The Women’s Centre for Change defines sexual harassment as any unwanted sexual behaviour that results in verbal, non-verbal, visual, psychological, or physical harassment. Although women are the most common victims, men can also be sexually harassed – anyone might be the victims or perpetrators. According to a recent survey conducted by the Centre for Governance and Political Studies (Cent-GPS) in partnership with the All Women’s Action Society (AWAM), more than half of the womenfolk have personally encountered sexual harassment.
Although sexual harassment complaints in Malaysia are relatively high, a measure to protect women from sexual harassment has yet to be introduced in Parliament, and existing laws are simply insufficient to address sexual harassment or provide victims with meaningful redress.
Sexual harassment should be prioritised as it violates an individual’s rights. The Universal Declaration of Human Rights 1948 embodies a person’s spiritual and material dignity. Spiritual dignity refers to how a person should be treated, whereas material dignity refers to a certain standard of living. Sexual harassment will be classified as an act that diminishes a person’s dignity and honour.
Immanuel Kant made the dignity of humanity central in his moral philosophy. Kant thought that everyone had intrinsic worth or dignity, regardless of rank or social station. Our intrinsic worth or standing as human beings cannot be taken away. Kant further emphasised that human dignity is based on the assumption that “the moral law,” a universal command of reason, has absolute dignity and authority that must be respected. When someone is sexually harassed in the workplace, it can undermine their sense of personal dignity. As we all know, Quid pro quo harassment is one form of harassment that happens when a supervisor or other person with apparent ability to grant or deny employment benefits, requests sexual favours from an employee in exchange for employment.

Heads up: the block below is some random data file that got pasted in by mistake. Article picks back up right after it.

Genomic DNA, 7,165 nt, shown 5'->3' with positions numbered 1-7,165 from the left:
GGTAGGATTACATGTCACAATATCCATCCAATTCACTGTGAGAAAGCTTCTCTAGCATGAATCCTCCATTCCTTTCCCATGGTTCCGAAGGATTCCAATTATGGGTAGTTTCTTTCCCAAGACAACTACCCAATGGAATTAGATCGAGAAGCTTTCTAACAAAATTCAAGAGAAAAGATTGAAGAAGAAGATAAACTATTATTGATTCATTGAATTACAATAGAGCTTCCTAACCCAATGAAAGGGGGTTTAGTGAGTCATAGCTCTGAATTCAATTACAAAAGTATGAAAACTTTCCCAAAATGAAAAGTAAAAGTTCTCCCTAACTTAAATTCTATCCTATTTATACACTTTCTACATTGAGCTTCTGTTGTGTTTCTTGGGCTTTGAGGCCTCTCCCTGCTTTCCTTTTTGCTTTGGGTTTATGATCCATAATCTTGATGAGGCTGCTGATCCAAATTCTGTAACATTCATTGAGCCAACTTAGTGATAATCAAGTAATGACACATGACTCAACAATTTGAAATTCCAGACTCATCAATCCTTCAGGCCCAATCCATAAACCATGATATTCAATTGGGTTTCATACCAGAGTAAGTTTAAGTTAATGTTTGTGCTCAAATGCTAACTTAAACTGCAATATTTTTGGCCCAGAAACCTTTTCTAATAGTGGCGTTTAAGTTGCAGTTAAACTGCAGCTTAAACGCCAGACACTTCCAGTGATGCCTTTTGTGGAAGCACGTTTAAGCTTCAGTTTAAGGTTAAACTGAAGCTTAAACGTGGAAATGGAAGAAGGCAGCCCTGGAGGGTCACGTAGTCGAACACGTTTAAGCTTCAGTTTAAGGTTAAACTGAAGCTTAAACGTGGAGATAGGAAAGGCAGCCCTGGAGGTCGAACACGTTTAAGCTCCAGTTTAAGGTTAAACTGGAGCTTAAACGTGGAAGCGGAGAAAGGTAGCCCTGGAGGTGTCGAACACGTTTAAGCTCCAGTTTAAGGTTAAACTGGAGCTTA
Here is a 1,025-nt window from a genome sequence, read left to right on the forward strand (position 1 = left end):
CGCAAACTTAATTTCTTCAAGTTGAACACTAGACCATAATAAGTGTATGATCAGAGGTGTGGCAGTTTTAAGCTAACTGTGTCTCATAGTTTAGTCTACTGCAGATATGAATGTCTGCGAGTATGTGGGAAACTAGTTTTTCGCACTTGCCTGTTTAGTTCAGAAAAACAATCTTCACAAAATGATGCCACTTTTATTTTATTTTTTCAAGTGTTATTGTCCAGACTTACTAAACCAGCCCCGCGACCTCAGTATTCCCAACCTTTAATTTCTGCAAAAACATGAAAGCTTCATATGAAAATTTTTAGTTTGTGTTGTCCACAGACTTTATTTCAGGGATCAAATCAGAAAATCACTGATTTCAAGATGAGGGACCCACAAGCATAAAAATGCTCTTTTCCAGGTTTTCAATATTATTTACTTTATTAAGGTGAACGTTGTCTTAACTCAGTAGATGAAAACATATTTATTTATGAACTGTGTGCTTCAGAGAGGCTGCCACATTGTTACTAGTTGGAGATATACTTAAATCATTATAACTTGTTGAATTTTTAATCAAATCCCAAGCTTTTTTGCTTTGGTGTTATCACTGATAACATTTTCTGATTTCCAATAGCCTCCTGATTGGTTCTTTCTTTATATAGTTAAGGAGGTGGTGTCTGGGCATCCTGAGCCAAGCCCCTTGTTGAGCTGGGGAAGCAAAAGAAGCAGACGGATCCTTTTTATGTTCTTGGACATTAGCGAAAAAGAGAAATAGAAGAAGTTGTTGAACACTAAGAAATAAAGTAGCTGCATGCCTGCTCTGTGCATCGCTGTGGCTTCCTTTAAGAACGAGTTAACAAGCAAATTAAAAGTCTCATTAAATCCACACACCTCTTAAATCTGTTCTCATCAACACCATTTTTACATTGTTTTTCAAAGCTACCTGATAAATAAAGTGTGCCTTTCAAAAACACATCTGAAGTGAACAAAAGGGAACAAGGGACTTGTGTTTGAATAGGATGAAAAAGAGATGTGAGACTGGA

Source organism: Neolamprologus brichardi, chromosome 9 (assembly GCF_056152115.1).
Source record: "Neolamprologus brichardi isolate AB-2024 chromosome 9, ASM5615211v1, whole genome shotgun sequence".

When sexual harassment occurs in the workplace, some may speculate about the concept of consent. When it comes to sexual harassment, consent should not be used as a defense because of the power dynamics that frequently exist between the victim and the harasser, a victim may not resist or may even consent to sexual conduct out of fear of losing his or her job or other consequence if he or she objects. Acknowledging this reality, sexual harassment can occur even if the victim consents.
This issue goes to the heart of our debate, which is about the dignity of employees who work for an employer. One should respect others regardless of their status or position in the workplace and should not abuse their apparent power. Being an employee does not give
the employer the right to exploit them physically, emotionally, or mentally. As a human being, the employee’s dignity and worth must be respected. Employees, particularly women, should not be treated as objects of sexual desire and should work in a harassment-free environment. This is because women deserve to be treated with dignity and respect in all environments, not just the workforce.
To summarise, Kant’s concept of dignity appears to recognise an inner and absolute value to the human being as a result of his humanity. This recognition appears to imply a duty of respect that individuals must uphold in their interactions with themselves and others. As a result, while desire can be extremely intense, it is significant to balance it with a genuine sense of honour and respect for the dignity and rights of employees.
**The facts and views expressed are solely that of the author/authors and do not necessarily reflect that of the editorial board